The move to Utah set Weller in a new direction, one that would eventually lead to his current, contented situation. He developed an interest in riding cutting horses, a competitive event in which horse and rider are judged by their skill and speed at cutting individual cattle from a herd. That led to a book project for the National Cutting Horse Association and another that he published himself containing his photos and drawings of cutting horses. Those projects required visits to ranches across Texas, Arizona, Colorado, and Montana. “It felt like my childhood love of horses and cowboys came rolling back,” he says.

Eventually, he began to try his hand at painting those cowboys and horses in watercolor. He shared these earliest scenes at first with just family and friends, considering them self-taught learning experiences while he continued working in illustration and graphic design. “My paintings,” he observes, “whether they’re failures or successes, have always been my teachers.”

Then he reached a milestone that told him he was onto something good. “In 2001, I sold my first painting in a gallery, to somebody unknown, not to a relative,” he says. He’s been pretty much a full-time watercolor artist ever since, going on to earn awards at respected exhibitions across the West.

At this stage, Weller’s watercolor successes have him riding high in the saddle—both figuratively and literally. “I do want the paintings that I do to look like whoever painted them enjoyed painting them,” he says. “I hope they look like they were fun to do.”

A work like PITCHIN’ A FIT certainly captures his spirit of fun. “I paint bucking horses now and then,” he explains, “and I wanted this one to show a guy who just got surprised by a horse that looked like an ugly son of a gun.” The painting showcases some of the hallmarks of Weller’s signature style. There’s a strong graphic quality, enhanced by the geometries of the corral fence and its bold early-evening shadows. Every detail of horse and rider—the animal’s musculature and movement, the startled cowboy’s posture, the reins and other tack—is portrayed with absolute believability, a feat that begins with the painstaking working drawings he does based on his extensive reference photos before ever picking up watercolor paper. “When I really start painting, I know where everything wants to be,” he says.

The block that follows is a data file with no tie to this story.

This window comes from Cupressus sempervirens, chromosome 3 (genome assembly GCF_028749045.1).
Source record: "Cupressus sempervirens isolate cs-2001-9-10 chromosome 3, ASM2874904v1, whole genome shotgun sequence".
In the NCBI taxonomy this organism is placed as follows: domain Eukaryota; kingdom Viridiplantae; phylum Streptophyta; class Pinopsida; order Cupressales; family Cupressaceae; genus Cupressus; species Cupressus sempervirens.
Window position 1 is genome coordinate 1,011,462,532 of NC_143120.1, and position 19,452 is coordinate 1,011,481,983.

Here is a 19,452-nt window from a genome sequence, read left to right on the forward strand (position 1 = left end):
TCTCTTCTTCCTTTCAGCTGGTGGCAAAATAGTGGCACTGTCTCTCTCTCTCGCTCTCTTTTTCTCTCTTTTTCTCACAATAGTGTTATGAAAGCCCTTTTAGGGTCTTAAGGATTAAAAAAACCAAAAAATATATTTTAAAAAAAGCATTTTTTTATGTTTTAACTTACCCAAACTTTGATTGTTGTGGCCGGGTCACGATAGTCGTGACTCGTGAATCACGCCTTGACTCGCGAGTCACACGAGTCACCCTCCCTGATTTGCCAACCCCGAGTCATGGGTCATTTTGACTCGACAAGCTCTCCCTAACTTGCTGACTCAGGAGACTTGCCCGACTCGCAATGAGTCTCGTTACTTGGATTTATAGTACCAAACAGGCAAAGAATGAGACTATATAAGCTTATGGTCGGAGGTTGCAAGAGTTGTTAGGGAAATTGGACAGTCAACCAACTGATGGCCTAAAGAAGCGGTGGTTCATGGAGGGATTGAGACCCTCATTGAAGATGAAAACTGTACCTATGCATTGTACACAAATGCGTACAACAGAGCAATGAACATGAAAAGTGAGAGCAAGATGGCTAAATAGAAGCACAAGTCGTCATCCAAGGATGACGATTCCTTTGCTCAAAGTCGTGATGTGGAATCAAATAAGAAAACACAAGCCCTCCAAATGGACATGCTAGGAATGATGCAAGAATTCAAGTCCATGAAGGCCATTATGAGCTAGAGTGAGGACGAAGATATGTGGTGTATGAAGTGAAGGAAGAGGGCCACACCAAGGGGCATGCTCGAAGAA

Don Weller, Cowboy Church, watercolor, 16 x 18.

Don Weller, Cowboy Church, watercolor, 16 x 18.

But then, when transferring his working drawing to the final sheet, he’ll deliberately leave out unimportant details, achieving a style he thinks of as “relatively realistic, and a little impressionistic,” he says. “I don’t want to render a painting in a way that it loses the hand of the artist. I don’t noodle it, and I don’t use a T-square or a triangle. I just kind of draw it. My theory is, if things like the buckles are in the right place, somebody will believe what’s happening.” That sensibility leaves Weller free to take a less realistic approach in other parts of a painting—the almost abstract sky and dust swirls in this work, for example, or the opaque gouache that captures the depth of the landforms of Canyonlands National Park in COWBOY CHURCH [see page 108]. Of 
the latter work, explains Weller, “This was an experiment in using color and gouache to control where the viewer looks. When you’re actually standing out there, you can focus your eyes wherever you want. But in painting, you’ve got to establish the focus of interest.”

Now, at the age of 77, Weller has established the focus of interest in his own life as “a full-time painter of cowboys.” He spends his painting days contentedly at work in a second-floor studio that affords him north light and lovely views of the Kamas Valley and the start of the Uinta Mountains. Cha Cha takes charge of the downstairs office, holding the reins on the business side of things. Asked what he might like to be doing in the future, his answer is sure: “I’m doing just what I want to do now—a little skiing, a little horse riding, cutting cows, and a lot of time painting. Painting is my passion. And if I ever get watercolor figured out, I might try oils.”

representation
Cowboy Bronze Fine Art Gallery, Fredericksburg, TX; Deselms Fine Art, Cheyenne, WY; Folger Galleries, Midland, TX; Manitou Galleries, Santa Fe, NM; Montgomery-Lee Fine Art, Park City, UT; Southwest Roundup Studio Gallery, San Juan Bautista, CA; The Howell Gallery, Oklahoma City, OK; White Buffalo Gallery, Glen Rose, TX; Wilcox Gallery, Jackson, WY.

Featured in the August 2014 issue of Southwest Art magazine–click below to purchase:
Southwest Art August 2014 print issue or digital download Or subscribe to Southwest Art and never miss a story!